The Health Board (Terviseamet) is trying to attract family physicians to work in rural areas by paying them bonuses but finding doctors is still proving to be a difficult task.
Pille Saar, head of the Health Board's health care service department, told ERR in addition to the coronavirus pandemic, the board thinks it a priority to find a solution to the lack of family physicians.
Saar said the effects of wage bonuses for working in remote locations can not yet be assessed and finding physicians for rural areas is still difficult.
She said: "Currently, there are substitute physicians for all lists. The amount of substitutes has steadily increased from year to year. In 2013, the register only had seven temporary substitutes, currently, there are 52. Potentially, all Health Board lists should have specific family physicians, not just temporary replacements."
Family physician residency popular among students
There are 35 spots for residency in the field of family medicine at the University of Tartu's Institute of Family Medicine and Public Health. Even though it is the most popular residency for medical students this year (26 applications), it is nearly half of what it was last year, when a total of 46 applications for residency were made, with 28 admitted as residents.
Saar said the profession has become more popular, with more spots for residency opened each year. "At the same time, it is sad that most young graduates do not want to work in rural areas."
Professor Urmas Lepner, Vice Dean of University of Tartu's Faculty of Medicine, told ERR that there is no specific reason why fewer students chose the residency this year.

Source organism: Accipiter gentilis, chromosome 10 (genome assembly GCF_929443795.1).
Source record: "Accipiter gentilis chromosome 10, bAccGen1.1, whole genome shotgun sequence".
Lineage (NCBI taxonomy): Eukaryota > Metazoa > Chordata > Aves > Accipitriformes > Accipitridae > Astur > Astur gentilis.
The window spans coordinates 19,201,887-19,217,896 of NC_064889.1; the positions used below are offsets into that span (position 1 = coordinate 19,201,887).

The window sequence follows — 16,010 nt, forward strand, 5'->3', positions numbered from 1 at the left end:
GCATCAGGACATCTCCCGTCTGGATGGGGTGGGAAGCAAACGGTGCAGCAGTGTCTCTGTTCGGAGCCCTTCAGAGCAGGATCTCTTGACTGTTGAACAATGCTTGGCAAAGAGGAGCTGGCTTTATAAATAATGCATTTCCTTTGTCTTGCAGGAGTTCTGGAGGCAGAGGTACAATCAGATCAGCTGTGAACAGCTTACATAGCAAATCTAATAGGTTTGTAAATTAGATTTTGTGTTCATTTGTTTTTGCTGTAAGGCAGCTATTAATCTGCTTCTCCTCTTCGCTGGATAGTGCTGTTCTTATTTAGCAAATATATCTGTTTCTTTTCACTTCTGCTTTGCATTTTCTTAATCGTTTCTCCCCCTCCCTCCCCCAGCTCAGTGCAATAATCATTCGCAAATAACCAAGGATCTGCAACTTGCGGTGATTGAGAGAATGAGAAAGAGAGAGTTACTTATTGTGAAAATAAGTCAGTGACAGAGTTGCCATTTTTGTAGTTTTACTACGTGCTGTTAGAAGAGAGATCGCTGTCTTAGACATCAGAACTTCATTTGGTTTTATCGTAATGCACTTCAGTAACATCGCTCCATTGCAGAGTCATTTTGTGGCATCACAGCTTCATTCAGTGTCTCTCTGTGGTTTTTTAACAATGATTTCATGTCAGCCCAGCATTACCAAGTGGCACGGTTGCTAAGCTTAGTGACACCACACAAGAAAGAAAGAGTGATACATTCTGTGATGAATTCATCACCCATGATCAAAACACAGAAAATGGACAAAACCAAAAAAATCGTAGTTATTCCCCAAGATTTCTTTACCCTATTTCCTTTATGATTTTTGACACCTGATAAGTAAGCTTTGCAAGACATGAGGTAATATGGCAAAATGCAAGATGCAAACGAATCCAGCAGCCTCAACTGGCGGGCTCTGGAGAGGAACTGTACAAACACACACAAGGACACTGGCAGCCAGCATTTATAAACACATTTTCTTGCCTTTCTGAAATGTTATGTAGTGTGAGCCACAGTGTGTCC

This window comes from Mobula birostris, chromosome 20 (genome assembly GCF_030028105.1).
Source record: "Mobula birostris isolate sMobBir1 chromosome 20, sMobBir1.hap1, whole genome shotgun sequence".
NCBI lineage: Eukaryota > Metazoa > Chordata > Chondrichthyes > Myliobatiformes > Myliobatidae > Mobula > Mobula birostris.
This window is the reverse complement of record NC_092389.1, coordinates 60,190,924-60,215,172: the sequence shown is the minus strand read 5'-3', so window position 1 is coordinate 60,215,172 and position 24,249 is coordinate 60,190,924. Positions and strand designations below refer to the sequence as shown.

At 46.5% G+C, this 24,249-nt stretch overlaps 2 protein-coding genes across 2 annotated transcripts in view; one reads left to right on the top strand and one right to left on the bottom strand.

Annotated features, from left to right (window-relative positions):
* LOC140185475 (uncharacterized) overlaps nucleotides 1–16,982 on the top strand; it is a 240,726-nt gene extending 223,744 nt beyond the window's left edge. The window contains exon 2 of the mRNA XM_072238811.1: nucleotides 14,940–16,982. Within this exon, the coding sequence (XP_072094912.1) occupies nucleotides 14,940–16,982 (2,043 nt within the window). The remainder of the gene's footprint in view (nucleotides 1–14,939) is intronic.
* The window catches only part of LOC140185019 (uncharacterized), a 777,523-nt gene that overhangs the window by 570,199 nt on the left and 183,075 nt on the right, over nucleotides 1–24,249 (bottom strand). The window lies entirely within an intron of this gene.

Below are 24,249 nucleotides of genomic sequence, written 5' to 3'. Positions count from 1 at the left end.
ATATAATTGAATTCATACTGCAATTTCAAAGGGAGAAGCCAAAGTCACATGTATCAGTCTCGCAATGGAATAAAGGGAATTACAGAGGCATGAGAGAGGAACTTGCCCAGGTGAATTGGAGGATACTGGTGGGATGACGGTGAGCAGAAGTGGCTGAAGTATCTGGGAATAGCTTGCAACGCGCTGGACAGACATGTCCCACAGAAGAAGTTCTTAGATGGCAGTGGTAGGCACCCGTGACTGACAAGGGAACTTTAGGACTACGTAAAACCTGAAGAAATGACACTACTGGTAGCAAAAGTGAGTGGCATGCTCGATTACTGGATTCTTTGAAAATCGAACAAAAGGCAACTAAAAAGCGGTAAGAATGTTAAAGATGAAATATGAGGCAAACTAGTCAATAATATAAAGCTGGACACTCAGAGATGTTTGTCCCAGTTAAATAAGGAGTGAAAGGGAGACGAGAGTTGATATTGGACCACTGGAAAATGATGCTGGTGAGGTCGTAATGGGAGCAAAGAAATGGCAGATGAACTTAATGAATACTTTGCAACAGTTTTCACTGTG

Lepner said: "Years are not brothers, usually we announce a second round of admissions in August and hope we get a couple more students that way."
He added that psychiatry was the second most popular programme this year behind family medicine, but there have been years where all spots in that programme have not been able to be filled.
It's not just about the money
Lepner thinks making family medicine more attractive in rural areas is not just about the additional benefits offered.
Lepner: "It is maybe not a question of the amount, but rather that the person is just not prepared to move to a rural area. We can speculate that it is not just about the money but also the work environment, there are no other doctors to consult with."
Lepner thought young doctors could also be scared off by the amount of work done in rural areas.
He said: "In Tallinn and Tartu for example, young doctors can be among many on a list, but there are more elderly people in rural areas and if they are predominant, then there is more work and activity."
Since April, the bonuses paid to family physicians have increased. Doctors in Tallinn and Tartu are now paid €823 monthly, instead of the previous €197. If a doctor is working at least 40 km from the nearest hospital, they are paid an additional €1,647 instead of the previous €563.
Editor: Kristjan Kallaste